Tag Archives: Life

Lost in IKEA

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Not too long ago, there was an  ad for IKEA lauding it as Swedish for “idea” but every time I shop at an IKEA store I have to wonder whether it was a good idea.  As I drive away sweaty, thirsty, and feeling as though I’ve just trekked through a very vast expanse of either jungle or desert, I wish I knew the Swedish translation for “frustration,” “exhaustion,” and “I don’t care how good the savings, is this really worth the effort?”

In fairness to the Swedes, I’m sure most of my difficulty with their iconic store is that I’m not well-versed in how to shop there.  I always wear the wrong footwear, I never remember to bring provisions – water bottle, high energy snackables, compass – and worse, I never enter the giant sliding doors with an iron-clad plan.

[When The Man goes with me, there is always a plan but since The Man would rather have all of his nose hair plucked out by a blind person with dull tweezers than go to IKEA, I often go alone.]

For shoppers like me who suffer from high anxiety and who are subject to ADD caused by over-visual stimulation, IKEA is not a good place to meander or browse.  There’s just too much to see, too many ways to get lost, and too many displays to knock over while turning in an aimless circle.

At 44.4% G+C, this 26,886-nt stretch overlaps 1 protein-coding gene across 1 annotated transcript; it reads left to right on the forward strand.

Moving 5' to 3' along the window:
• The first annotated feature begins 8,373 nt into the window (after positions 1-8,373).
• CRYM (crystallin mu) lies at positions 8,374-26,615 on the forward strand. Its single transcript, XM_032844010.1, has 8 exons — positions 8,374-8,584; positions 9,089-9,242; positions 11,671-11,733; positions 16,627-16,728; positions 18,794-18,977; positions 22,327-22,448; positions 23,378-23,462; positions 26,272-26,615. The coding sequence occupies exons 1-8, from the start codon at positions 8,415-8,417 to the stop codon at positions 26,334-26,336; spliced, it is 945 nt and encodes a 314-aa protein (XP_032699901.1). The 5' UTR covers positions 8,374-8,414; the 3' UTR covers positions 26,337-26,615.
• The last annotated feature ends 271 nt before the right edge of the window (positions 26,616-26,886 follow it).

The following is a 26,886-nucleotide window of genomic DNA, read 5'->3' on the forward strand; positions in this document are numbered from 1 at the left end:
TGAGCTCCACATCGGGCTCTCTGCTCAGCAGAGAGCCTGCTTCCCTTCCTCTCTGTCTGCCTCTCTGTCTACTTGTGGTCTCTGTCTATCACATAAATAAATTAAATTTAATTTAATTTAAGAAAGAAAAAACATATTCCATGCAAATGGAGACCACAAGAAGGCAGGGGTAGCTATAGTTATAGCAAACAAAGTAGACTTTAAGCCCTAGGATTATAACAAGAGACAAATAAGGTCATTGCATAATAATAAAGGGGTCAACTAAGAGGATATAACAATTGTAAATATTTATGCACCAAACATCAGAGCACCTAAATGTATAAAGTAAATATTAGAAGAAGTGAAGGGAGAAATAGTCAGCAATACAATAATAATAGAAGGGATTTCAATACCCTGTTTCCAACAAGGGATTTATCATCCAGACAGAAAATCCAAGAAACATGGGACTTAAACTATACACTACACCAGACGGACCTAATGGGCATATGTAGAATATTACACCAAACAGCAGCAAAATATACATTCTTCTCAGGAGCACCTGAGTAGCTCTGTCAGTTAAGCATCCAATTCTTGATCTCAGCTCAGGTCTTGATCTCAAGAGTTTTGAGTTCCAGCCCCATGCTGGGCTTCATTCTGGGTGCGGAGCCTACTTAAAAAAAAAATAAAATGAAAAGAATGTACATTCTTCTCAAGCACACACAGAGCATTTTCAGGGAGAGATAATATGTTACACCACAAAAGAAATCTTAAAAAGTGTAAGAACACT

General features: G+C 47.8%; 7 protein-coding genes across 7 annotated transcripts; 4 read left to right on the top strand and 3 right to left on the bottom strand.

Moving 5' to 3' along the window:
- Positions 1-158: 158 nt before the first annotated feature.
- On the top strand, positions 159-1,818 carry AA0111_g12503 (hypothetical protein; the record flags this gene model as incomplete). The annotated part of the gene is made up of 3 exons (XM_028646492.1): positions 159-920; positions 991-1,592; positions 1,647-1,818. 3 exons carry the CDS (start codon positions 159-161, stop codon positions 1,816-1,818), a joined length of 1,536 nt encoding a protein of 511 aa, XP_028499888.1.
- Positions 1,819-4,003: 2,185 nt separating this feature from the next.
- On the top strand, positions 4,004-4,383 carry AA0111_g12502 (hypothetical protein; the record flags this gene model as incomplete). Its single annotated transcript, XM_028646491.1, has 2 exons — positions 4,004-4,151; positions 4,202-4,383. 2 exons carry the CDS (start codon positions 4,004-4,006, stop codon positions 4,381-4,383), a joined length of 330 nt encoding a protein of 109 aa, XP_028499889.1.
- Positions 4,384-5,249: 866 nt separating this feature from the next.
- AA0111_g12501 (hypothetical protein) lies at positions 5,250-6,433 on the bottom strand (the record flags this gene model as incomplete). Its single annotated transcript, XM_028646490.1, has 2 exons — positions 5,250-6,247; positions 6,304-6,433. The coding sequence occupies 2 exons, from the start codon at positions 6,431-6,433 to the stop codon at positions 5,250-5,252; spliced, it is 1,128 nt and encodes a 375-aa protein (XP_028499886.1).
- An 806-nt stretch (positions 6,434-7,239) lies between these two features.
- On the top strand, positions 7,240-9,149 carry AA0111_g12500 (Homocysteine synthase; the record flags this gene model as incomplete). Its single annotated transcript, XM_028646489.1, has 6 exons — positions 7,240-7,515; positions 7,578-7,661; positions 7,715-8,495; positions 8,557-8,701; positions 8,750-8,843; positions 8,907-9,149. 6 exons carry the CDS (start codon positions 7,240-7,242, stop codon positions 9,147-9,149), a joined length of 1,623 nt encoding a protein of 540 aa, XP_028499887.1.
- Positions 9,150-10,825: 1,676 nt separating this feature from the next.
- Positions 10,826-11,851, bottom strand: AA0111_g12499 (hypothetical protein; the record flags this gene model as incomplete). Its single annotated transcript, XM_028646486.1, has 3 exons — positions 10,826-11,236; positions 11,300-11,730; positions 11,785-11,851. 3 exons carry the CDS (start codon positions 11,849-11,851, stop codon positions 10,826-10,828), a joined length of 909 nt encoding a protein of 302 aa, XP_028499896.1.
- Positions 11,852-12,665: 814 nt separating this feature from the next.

Even if I go in with trail mix and a plan, I am often thwarted right at the very end just when I think I’ve escaped without physical damage or emotional scarring.  As I barrel into the self-serve section pushing a trolley as big as a tractor trailer (and far less manoeuverable), I skid to a halt in Aisle 37B/subsection 1a only to find they have no more of the Stokholmen shelving in the off-white solid wood but have 500 of the same in the lingonberry mauve (foil finish).

Today I walked out with aching feet and feeling like a salmon who had just made the ardurous swim upstream (because I never, ever follow the arrows painted on the floor).  Any plan evaporated when faced with the vast array of things laid out to the horizon.

I left without even so much as a bag of Swedish meatballs (which I’d actually meant to buy).  Good ideas for IKEA (for next time):  don’t go alone.  Add Valium to the trail mix.  Rent a mobility scooter.  Learn Swedish for “clear the decks, coming through!”

The Fear of Not Doing

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Maybe because the Big 5-0 is fast approaching  I’ve been thinking about what I want to do before I’m…well, too old to do it.  It could be called my Bucket List (although it’s not really that big – the size of a small plastic beach pail, really).  Is this List the beginnings of my mid-life crisis?  

Most of the items involve travel.  As I rattle off the list to myself, it occurs to me if everything on the list were to be accomplished, I’d never be home.  I’d be a gypsy although to do any of it, the lottery would have to be won.